From the top of House Mountain, the view of the green farmland below is obstructed only by sparse scrub pines and heavy purple wisteria blooms. Sandstone boulders are covered with particularly striking sea-green lichens, and in the spring, butterflies abound. Just 15 minutes from downtown Knoxville, House Mountain, the highest peak in Knox County, is a designated natural area in the state of Tennessee. The mountain is home to a wide array of flora and fauna, particularly in the spring and summer -- including Tennessee natives such as huckleberry and mountain laurel. It's free to park and choose your route on the five available trails, which range in difficulty and distance. The trail to the summit is relatively steep, and is considered "strenuous" by the Tennessee Department of Environment and Conservation (www.state.tn.us/environment/na/natareas/housemtn). As long as you're willing to break a bit of a sweat, you shouldn't miss this foray into eastern Tennessee's natural world. Comfortable sneakers or hiking boots and plenty of water are a must.
3. Have the Blue Plate Special
On a Thursday afternoon, the Knoxville Visitor's Center (www.knoxville.org) on the corner of the wide and stately Gay Street in downtown Knoxville, was full of activity. A three piece band sound-checked on the small stage, and audience members filled in the cluster of metal folding chairs. WDVX (www.wdvx.com), Knoxville's local radio station, hosts this live performance and lunch event every weekday at noon, to the delight of locals and tourists alike. The space is breezy and well-maintained, the vibe comfortable, and the bands, which range from alternative folk to traditional Americana, are accomplished. Most hail from all over the country, but a few beloved local acts are fixtures too. I saw Yu'ns, a jubilant five-man ensemble that describes its sound as "jugband music with elements of folk, swing, country, and blues." The food, though decidedly not the focus of the event, is catered by Calhoun's on the River (www.calhouns.com), a Knoxville landmark that has perched on the edge of the Tennessee River since 1983. The performance, clapping and all, is broadcasted live to the greater Knoxville area, and you'll feel like you're sharing an experience with the entire community.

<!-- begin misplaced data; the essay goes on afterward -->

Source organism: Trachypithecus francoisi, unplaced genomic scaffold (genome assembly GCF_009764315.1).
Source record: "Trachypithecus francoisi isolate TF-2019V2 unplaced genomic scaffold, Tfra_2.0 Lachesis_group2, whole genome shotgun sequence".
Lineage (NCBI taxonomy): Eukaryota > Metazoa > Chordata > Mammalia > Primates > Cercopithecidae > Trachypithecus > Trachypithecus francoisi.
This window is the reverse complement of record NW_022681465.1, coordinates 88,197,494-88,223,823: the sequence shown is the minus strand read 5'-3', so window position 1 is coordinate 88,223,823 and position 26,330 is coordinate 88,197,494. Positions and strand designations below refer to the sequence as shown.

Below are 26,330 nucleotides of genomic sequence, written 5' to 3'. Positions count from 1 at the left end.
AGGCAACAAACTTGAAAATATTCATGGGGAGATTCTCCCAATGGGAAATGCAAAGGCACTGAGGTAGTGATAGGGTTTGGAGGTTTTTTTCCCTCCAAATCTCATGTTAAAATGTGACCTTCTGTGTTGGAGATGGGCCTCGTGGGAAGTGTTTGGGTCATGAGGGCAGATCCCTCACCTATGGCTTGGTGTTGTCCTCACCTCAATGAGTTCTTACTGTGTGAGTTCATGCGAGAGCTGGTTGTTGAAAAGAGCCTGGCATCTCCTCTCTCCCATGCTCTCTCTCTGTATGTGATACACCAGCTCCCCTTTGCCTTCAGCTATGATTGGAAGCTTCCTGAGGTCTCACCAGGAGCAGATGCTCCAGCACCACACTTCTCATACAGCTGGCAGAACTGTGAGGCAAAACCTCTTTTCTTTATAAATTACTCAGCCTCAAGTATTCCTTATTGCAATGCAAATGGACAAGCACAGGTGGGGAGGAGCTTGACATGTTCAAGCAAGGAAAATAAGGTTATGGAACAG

4. Explore Appalachian History
I walked the grounds of the Museum of Appalachia (www.museumofappalachia.org), 16 miles north of Knoxville in the town of Norris, on a dewy morning, before the place was flooded with families and school groups. Tiptoeing past peacocks and guinea fowl, I peered into the log cabin where Mark Twain's parents lived before he was born, and paused to listen to local Americana musicians. Considered a "living history" museum, the sprawling grounds mimic an 18th century homestead and evoke the hardy spirit of Appalachia. The approximately 35 log structures act as miniature museums, filled with artifacts that range from eyeglasses to basket-making materials.